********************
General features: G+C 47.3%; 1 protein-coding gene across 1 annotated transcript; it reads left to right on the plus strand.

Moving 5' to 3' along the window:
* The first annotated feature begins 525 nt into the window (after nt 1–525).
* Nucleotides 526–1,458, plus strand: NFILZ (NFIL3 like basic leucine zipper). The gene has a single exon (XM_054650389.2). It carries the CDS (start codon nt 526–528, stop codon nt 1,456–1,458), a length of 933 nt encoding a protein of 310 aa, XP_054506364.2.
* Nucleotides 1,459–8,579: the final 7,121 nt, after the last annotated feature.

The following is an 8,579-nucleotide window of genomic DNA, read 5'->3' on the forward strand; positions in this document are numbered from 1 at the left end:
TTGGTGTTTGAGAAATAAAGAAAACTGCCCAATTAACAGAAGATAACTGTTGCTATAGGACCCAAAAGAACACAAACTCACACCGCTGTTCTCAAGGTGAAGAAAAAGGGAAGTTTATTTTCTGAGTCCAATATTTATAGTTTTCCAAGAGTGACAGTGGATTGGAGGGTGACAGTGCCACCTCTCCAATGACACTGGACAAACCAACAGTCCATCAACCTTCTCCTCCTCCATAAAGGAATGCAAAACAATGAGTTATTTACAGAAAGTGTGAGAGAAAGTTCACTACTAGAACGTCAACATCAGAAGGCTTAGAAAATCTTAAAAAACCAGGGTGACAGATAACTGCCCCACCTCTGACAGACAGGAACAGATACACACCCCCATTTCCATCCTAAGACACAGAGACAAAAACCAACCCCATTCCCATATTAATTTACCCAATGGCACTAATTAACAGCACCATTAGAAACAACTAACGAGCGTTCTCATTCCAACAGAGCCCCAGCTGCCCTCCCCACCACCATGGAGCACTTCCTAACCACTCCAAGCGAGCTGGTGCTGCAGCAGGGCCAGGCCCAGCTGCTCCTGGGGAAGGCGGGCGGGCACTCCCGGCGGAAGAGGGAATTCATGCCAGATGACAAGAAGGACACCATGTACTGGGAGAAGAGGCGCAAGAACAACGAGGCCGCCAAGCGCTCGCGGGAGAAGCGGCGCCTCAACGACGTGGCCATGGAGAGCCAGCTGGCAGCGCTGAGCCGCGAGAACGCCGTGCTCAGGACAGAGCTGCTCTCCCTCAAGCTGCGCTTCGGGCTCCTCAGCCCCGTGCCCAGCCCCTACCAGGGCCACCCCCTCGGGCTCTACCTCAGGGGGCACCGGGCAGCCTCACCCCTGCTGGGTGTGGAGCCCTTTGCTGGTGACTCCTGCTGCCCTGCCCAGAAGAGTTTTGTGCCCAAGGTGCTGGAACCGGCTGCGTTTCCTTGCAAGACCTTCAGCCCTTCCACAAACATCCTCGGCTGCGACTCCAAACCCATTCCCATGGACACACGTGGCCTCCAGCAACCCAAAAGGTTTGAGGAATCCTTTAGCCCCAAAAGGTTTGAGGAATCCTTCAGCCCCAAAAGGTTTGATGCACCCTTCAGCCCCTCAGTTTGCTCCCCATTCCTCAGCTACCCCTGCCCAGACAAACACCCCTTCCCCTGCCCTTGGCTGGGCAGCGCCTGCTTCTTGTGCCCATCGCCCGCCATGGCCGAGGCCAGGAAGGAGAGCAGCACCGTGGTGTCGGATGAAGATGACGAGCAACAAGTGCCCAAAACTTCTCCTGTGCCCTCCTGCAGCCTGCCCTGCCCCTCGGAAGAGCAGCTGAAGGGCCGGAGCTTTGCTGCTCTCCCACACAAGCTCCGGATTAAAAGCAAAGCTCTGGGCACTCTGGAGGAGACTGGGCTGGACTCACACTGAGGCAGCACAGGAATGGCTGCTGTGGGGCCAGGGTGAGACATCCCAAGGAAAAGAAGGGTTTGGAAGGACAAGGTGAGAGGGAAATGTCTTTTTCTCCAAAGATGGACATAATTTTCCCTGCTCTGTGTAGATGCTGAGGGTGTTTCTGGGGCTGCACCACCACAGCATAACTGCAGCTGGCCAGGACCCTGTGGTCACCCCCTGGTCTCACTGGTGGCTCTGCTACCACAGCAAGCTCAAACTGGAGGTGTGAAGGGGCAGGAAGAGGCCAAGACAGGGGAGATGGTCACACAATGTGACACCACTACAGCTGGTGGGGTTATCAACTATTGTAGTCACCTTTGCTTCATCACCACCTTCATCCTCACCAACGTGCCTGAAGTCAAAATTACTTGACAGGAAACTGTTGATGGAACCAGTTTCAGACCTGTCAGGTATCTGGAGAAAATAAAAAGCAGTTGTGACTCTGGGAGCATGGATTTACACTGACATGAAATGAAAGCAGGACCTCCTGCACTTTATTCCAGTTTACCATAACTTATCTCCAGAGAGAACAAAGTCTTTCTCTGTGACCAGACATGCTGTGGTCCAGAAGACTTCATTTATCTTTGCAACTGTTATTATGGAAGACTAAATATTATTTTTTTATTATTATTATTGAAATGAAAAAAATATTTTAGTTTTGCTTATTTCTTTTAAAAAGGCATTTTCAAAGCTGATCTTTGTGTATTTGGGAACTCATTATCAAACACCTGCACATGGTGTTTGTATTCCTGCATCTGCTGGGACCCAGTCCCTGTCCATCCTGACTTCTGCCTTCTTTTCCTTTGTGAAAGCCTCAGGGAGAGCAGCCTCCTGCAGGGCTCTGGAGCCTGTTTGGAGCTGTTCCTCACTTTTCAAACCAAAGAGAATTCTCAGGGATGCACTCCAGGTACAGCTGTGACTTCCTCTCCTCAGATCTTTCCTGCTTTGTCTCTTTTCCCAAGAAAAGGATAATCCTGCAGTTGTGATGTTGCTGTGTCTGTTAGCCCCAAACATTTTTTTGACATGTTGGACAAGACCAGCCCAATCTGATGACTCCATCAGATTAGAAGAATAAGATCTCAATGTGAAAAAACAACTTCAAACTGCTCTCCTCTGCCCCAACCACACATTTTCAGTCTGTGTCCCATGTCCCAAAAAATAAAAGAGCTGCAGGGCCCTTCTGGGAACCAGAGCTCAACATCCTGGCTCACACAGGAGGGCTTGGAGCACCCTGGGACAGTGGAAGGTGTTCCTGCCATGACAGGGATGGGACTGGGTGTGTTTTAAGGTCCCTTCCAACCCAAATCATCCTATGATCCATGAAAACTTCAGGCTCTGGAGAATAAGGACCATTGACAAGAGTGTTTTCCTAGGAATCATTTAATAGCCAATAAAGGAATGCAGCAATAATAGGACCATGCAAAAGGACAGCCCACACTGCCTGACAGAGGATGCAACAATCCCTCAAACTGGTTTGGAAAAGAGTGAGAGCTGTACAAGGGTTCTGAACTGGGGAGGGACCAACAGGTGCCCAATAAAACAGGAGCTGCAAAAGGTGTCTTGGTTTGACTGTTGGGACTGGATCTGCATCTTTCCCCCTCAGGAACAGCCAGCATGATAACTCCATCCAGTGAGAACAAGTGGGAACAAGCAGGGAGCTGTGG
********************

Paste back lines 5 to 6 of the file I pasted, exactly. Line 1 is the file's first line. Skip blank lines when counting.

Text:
* Nucleotides 1,459–8,579: the final 7,121 nt, after the last annotated feature.

The following is an 8,579-nucleotide window of genomic DNA, read 5'->3' on the forward strand; positions in this document are numbered from 1 at the left end: